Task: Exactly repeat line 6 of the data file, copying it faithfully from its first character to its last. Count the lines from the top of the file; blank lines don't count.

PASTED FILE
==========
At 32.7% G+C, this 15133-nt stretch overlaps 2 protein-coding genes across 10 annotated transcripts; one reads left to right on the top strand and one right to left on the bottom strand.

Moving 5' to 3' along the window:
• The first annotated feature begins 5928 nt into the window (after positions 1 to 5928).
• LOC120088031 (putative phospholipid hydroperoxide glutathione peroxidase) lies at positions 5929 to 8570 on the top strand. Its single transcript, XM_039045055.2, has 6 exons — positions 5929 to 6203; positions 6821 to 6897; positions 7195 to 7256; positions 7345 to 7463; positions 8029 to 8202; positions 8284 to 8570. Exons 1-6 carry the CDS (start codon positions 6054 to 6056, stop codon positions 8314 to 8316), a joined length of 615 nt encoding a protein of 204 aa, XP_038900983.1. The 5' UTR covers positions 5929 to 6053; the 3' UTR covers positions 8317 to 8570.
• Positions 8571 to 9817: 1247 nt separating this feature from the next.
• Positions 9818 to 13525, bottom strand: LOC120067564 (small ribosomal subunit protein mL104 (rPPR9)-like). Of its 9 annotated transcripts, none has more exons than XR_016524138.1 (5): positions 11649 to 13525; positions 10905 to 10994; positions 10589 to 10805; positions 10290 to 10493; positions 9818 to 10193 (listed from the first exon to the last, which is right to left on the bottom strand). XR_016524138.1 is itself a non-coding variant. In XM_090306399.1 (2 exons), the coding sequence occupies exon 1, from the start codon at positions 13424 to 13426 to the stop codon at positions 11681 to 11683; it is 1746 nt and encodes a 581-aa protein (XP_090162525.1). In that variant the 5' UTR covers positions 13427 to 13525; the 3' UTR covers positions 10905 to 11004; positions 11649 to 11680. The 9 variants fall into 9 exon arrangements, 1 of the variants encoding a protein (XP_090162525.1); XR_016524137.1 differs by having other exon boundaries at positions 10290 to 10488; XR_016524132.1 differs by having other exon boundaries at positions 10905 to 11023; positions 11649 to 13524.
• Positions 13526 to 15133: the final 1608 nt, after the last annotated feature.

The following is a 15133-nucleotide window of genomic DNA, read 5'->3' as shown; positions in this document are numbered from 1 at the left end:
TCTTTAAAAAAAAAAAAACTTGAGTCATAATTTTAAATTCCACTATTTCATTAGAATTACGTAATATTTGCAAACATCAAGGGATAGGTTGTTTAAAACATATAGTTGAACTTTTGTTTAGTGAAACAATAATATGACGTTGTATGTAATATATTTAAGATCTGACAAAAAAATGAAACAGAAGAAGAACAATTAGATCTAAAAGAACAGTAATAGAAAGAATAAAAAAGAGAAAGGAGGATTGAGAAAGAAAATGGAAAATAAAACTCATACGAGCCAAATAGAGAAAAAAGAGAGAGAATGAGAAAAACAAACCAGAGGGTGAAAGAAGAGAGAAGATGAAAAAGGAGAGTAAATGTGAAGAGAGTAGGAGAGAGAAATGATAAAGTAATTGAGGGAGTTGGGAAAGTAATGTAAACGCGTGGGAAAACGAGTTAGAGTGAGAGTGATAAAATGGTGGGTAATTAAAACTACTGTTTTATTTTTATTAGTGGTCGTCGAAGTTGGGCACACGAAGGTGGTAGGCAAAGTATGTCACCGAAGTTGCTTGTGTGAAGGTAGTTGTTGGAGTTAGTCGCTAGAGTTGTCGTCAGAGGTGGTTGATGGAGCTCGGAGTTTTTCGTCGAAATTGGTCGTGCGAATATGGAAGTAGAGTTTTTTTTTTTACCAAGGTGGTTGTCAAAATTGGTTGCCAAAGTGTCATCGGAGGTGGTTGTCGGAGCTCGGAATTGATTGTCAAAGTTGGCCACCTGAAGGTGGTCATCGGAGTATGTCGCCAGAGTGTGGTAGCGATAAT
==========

• Positions 9818 to 13525, bottom strand: LOC120067564 (small ribosomal subunit protein mL104 (rPPR9)-like). Of its 9 annotated transcripts, none has more exons than XR_016524138.1 (5): positions 11649 to 13525; positions 10905 to 10994; positions 10589 to 10805; positions 10290 to 10493; positions 9818 to 10193 (listed from the first exon to the last, which is right to left on the bottom strand). XR_016524138.1 is itself a non-coding variant. In XM_090306399.1 (2 exons), the coding sequence occupies exon 1, from the start codon at positions 13424 to 13426 to the stop codon at positions 11681 to 11683; it is 1746 nt and encodes a 581-aa protein (XP_090162525.1). In that variant the 5' UTR covers positions 13427 to 13525; the 3' UTR covers positions 10905 to 11004; positions 11649 to 11680. The 9 variants fall into 9 exon arrangements, 1 of the variants encoding a protein (XP_090162525.1); XR_016524137.1 differs by having other exon boundaries at positions 10290 to 10488; XR_016524132.1 differs by having other exon boundaries at positions 10905 to 11023; positions 11649 to 13524.